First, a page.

Fri, 29 January 2021
All the news about the surge in GameStop’s share price got me to thinking just how much money is made when institutional investors bet on companies to lose. To me there’s an amorality there and I just don’t like it. I’d rather bet on someone to win. And that got me to thinking about the importance of betting on yourself.
Over the years, I’ve interviewed many people who bet on themselves and won big. Two who come to mind are Andy Greenfield and Dave Mezzepelle and I’ve got snippets from those interviews on today’s episode of Uncorking a Story.
A few key takeaways you’ll have after listening include:
As always, thanks for listening to uncorking a story. If you liked what you see or heard here, please subscribe to us on iTunes or wherever you get your podcasts. Also, be sure to tell a friend about Uncorking a Story as we always will welcome new listeners. Have something to say about the show? Please leave a review. Be sure to check out our previous sixty episodes and be on the lookout for another episode early next week.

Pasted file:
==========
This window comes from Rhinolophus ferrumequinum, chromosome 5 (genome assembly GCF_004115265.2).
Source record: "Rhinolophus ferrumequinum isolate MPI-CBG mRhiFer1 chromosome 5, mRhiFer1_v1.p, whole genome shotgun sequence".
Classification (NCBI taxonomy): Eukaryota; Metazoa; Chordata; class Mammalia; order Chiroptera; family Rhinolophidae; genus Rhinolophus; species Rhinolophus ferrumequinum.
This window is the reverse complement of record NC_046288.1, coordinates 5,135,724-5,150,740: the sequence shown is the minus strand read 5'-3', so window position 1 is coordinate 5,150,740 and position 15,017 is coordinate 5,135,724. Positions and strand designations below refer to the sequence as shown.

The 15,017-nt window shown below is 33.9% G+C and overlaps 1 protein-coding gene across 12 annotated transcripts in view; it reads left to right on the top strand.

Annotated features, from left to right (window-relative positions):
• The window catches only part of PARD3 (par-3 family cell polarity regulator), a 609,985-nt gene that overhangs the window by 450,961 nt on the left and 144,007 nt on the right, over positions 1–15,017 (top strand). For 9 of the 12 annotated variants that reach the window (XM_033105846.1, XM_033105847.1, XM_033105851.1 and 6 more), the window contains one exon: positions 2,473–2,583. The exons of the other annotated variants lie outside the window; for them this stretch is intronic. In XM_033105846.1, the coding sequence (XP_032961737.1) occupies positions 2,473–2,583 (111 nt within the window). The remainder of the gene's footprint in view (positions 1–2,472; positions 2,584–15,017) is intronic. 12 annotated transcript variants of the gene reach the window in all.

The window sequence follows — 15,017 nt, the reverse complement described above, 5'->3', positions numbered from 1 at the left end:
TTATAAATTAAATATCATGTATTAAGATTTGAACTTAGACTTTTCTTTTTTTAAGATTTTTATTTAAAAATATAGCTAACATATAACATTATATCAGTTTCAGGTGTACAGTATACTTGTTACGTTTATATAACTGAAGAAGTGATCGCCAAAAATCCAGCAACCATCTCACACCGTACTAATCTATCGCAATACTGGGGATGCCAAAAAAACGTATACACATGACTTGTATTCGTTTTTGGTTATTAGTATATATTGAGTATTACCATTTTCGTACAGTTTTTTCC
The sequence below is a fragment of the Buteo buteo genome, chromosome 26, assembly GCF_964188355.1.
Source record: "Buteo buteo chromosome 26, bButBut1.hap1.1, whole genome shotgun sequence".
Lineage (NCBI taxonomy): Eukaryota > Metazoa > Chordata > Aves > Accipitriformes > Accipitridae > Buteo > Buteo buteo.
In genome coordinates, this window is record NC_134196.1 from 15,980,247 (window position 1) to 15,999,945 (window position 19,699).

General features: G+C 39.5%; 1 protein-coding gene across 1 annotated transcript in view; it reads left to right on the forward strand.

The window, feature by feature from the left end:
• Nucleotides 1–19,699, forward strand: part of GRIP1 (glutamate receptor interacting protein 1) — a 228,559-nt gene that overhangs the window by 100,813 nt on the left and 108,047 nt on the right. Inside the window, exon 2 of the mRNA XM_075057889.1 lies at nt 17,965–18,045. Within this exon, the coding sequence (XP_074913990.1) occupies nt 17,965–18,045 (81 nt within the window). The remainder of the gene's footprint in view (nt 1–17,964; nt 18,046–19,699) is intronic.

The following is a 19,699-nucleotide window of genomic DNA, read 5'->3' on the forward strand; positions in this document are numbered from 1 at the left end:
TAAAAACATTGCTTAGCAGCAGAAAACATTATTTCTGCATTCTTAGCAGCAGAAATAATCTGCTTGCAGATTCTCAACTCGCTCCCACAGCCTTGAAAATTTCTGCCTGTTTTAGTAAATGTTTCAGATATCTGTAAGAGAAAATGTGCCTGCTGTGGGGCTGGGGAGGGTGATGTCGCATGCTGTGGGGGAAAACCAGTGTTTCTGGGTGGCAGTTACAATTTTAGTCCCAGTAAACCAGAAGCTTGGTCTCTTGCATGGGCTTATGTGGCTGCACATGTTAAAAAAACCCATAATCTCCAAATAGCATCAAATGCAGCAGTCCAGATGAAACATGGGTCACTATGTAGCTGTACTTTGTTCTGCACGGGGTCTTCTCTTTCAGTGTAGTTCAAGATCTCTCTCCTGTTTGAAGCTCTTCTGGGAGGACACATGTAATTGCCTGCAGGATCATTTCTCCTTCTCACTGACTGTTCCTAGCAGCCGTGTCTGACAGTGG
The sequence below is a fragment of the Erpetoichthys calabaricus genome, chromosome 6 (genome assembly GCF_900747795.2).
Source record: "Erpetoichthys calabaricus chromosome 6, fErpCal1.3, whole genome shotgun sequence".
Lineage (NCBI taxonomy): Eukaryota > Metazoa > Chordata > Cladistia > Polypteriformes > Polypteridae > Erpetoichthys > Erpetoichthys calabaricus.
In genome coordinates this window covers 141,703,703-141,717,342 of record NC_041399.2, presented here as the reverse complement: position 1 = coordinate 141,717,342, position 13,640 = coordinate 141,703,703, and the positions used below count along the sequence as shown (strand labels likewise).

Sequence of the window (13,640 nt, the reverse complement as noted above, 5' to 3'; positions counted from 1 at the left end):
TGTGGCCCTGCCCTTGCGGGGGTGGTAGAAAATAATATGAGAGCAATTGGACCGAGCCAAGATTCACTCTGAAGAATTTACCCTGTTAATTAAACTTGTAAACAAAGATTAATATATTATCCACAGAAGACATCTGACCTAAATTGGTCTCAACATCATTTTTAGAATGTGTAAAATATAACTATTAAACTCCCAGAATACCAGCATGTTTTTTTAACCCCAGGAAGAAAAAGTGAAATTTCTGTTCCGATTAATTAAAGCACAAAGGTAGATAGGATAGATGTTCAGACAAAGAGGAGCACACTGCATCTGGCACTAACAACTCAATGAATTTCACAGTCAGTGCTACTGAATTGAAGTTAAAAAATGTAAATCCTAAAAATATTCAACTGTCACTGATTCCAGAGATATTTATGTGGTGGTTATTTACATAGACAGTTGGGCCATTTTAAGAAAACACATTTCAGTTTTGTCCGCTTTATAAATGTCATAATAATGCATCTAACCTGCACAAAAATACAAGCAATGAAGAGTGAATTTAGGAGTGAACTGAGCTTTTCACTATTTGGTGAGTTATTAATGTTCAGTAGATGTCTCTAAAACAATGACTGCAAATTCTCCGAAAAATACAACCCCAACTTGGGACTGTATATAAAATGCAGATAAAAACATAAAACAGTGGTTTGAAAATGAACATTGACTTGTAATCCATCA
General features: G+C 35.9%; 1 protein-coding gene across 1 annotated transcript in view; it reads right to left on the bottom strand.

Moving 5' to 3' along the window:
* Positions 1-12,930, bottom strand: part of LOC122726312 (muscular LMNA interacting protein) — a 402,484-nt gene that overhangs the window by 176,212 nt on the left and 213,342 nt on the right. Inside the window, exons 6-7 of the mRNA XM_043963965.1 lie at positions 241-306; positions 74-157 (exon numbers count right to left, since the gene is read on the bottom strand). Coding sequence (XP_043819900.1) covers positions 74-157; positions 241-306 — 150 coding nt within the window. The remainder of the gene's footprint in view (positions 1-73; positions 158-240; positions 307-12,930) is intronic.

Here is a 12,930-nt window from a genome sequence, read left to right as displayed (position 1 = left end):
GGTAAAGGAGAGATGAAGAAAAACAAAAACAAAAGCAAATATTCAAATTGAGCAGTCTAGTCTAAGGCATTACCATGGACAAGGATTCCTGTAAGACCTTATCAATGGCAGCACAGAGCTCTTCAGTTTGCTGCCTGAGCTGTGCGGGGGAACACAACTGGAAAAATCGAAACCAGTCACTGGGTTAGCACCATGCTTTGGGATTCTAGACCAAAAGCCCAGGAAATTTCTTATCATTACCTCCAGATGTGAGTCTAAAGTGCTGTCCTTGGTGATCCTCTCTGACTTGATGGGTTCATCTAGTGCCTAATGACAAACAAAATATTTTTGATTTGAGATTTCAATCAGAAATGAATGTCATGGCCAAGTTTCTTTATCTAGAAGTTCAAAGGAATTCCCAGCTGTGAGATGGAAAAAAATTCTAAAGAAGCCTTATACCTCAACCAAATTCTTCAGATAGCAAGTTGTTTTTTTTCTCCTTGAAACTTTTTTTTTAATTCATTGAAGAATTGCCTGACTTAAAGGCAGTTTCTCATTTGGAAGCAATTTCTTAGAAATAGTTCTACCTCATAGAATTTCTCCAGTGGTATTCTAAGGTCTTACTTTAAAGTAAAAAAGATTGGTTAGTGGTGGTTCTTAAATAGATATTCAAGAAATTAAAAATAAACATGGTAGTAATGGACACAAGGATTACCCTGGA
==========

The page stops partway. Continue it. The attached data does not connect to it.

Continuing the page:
Tue, 26 January 2021
I had a conversation with an old friend and prospective client last week about a challenge her business is facing—attracting men to use their service. They have a new spokesperson they’ve tapped to help with that effort, but they have no idea what he should be saying to raise interest from guys.
So, in the spirit of partnership and wanting to land some new business, I held some Curiosity Conversations with men who wanted to lose weight about their approach to doing so. I call them Curiosity Conversations because I didn’t approach these interviews with a formal discussion guide. Rather, I just followed my nose—my curiosity—to learn all I could from guys who wanted to lose weight. What I found were a number of contradictions: